Is Fidelity’s flagship Contrafund a Magellan in the making? That’s the question posed by Advisor Perspectives guest-writer Larry Swedroe. He compares the $112.8 billion fund’s long-term track record to that of legendary manager Peter Lynch at Fidelity’s Magellan in the 1980s. After Lynch departed in 1990, Magellan’s returns flattened, and its huge size made it hard for managers to outperform.

To find an answer, Swedroe, research director at the BAM Alliance, tries to identify the market factors most prominent in driving Contrafund’s winning record over 47-plus years. First, he considers returns over different time periods. In the past five years, he finds, “there’s no longer anything special about the fund’s performance.” While he admits “five years isn’t a very long period,” he suggests that “it’s possible the growth in assets under management has increased the burden on the fund to such a degree that it will no longer be able to generate superior performance.”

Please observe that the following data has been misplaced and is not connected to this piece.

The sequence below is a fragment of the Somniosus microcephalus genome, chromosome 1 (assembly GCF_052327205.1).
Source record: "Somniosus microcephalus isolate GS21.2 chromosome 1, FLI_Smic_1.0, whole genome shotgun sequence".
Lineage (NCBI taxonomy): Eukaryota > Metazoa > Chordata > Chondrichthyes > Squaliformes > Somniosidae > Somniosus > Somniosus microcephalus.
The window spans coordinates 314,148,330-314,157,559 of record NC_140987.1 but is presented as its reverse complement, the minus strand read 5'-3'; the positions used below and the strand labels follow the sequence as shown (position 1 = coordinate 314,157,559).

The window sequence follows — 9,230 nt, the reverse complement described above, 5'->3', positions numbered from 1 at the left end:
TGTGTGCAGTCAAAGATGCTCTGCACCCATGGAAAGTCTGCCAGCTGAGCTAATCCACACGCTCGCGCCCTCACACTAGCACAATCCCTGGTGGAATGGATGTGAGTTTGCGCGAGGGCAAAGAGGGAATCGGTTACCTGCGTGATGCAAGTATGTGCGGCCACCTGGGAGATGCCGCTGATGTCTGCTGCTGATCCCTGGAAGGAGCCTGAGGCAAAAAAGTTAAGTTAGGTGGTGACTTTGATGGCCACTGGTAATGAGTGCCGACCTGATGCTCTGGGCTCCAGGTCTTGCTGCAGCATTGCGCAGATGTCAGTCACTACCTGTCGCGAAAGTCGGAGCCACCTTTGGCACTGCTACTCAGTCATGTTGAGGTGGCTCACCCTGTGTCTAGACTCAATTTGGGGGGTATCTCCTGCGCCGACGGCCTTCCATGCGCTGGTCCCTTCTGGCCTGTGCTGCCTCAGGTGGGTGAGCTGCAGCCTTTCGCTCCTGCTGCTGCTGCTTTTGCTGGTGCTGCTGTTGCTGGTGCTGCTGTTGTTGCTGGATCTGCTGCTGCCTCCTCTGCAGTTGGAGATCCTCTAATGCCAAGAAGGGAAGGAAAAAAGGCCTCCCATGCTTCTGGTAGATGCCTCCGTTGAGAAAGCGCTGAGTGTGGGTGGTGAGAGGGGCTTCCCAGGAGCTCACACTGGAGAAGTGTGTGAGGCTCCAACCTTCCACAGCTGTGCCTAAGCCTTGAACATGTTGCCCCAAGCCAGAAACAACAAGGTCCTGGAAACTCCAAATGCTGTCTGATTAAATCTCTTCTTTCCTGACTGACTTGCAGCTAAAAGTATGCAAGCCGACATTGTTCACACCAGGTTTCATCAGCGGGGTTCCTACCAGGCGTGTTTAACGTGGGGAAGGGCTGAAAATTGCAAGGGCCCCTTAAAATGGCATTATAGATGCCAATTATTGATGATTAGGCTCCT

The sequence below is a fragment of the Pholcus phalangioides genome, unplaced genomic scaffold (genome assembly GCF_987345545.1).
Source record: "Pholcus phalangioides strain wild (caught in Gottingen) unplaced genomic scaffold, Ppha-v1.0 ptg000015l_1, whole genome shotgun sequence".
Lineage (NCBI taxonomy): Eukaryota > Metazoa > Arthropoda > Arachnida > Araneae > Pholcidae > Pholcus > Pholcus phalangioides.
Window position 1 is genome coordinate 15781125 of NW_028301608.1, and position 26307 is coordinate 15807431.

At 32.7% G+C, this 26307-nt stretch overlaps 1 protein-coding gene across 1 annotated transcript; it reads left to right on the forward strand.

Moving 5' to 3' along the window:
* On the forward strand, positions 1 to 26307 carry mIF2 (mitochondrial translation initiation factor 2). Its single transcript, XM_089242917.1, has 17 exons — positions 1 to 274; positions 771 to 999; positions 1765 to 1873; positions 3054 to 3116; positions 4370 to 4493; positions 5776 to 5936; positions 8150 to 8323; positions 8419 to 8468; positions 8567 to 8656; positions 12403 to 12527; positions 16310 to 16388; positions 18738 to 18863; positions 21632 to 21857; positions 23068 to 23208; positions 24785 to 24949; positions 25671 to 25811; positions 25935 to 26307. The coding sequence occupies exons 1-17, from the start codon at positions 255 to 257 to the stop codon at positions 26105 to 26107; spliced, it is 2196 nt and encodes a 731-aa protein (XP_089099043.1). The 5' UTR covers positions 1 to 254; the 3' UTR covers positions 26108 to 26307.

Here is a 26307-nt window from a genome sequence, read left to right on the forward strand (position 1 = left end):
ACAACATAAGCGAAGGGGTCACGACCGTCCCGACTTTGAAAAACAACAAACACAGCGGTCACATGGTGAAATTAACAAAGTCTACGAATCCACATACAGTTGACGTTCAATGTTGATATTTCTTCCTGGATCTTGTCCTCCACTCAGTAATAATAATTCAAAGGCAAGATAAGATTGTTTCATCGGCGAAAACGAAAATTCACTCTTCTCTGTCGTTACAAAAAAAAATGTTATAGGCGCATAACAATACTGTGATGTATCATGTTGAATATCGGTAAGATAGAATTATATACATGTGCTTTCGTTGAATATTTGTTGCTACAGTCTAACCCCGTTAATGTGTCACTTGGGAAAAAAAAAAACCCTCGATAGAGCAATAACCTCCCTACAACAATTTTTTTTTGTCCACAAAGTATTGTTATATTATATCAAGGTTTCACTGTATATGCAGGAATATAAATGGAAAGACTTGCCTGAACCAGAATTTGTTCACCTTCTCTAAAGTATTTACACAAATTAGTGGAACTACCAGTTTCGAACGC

At the same time, Swedroe finds that current Contrafund manager William Danoff — who has been in place since 1990 — has shown an ability to swing into parts of the market with the strongest winds at their backs. Also, Danoff’s Contrafund seems adept at identifying different segments that swoon less in market downturns and post better overall returns over longer periods.

Another interesting takeaway: Even though Morningstar considers Contrafund a large-growth stock fund, Danoff’s allocation decisions do take valuation into account. Swedroe concludes the fund manager has been able to “identify key factors driving performance” ahead of the pack. But the article casts doubt on whether the Contrafund will have as much flexibility to pounce as quickly on as many emerging opportunities if assets keep swelling. “Only time will tell,” writes Swedroe, “if it can reachieve its prior level of outperformance.”